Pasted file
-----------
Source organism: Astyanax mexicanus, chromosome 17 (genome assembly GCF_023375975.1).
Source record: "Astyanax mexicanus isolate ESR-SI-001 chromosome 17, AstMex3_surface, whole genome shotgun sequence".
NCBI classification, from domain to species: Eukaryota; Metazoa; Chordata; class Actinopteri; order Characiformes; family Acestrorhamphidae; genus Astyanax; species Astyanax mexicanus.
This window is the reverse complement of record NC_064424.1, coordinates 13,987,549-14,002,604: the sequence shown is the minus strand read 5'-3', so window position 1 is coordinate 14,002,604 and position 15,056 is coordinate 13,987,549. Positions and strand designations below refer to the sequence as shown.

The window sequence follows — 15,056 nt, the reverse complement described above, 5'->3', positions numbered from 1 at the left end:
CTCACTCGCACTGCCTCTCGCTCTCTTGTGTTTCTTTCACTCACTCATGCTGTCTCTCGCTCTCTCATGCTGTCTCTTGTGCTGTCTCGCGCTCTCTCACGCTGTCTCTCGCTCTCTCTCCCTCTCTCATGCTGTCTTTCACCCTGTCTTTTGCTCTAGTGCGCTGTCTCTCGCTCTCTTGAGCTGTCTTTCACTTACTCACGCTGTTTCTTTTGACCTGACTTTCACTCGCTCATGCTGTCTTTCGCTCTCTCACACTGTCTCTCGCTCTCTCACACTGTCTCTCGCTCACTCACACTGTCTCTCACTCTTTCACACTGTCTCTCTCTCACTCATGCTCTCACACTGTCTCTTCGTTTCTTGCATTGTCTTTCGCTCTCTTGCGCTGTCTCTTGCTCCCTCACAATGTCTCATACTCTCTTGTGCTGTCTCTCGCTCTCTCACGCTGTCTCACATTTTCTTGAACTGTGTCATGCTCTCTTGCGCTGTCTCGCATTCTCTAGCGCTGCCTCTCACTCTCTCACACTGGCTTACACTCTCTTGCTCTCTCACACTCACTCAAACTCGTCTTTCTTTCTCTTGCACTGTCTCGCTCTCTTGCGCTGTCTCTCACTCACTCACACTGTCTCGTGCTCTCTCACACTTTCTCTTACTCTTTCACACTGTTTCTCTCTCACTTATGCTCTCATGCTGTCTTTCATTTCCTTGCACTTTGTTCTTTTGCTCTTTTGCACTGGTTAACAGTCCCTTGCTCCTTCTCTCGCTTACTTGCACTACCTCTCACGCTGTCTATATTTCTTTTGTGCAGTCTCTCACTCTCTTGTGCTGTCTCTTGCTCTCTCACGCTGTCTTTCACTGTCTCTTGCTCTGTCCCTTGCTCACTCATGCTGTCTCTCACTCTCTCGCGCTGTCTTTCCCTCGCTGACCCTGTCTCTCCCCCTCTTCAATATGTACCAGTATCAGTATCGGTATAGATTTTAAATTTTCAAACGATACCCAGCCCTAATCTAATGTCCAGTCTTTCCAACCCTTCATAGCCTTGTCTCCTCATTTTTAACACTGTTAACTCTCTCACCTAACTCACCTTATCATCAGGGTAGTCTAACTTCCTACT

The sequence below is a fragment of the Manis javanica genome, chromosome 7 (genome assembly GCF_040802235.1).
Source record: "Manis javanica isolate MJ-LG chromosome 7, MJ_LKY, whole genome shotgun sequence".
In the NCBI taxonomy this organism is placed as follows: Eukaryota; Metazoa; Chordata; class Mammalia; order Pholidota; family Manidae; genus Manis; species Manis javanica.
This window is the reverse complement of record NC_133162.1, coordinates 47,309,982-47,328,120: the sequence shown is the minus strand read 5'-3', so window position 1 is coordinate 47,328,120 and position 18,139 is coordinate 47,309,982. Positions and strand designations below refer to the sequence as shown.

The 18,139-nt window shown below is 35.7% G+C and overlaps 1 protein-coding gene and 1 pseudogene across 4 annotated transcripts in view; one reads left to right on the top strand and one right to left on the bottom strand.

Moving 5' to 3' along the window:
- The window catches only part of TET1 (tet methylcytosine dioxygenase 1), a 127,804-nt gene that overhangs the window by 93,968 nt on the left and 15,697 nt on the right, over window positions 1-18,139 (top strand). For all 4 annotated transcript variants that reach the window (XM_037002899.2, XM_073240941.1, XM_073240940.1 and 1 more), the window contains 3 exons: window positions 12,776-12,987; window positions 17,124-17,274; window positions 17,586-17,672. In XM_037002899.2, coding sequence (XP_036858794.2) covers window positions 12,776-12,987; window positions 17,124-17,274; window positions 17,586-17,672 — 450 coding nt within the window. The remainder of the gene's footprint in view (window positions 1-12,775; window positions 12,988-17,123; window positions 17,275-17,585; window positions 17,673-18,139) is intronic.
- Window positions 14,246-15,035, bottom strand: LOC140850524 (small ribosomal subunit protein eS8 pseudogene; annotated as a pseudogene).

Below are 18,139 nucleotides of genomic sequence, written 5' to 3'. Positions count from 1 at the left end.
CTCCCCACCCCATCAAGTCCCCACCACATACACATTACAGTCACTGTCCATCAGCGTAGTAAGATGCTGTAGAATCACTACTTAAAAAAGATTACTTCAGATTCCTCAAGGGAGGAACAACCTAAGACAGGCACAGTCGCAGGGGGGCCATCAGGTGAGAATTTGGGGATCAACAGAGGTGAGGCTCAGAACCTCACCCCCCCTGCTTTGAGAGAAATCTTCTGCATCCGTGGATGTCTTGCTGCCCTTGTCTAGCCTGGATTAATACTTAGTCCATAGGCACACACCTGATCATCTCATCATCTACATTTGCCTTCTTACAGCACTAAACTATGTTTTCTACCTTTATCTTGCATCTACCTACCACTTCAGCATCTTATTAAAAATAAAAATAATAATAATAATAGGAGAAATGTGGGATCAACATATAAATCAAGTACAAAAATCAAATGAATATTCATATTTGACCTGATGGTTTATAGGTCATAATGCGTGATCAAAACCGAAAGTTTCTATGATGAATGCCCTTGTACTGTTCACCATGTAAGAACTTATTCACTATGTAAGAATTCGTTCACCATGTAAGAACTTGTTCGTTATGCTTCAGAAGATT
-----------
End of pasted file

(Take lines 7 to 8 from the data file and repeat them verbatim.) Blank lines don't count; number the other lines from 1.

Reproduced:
The sequence below is a fragment of the Manis javanica genome, chromosome 7 (genome assembly GCF_040802235.1).
Source record: "Manis javanica isolate MJ-LG chromosome 7, MJ_LKY, whole genome shotgun sequence".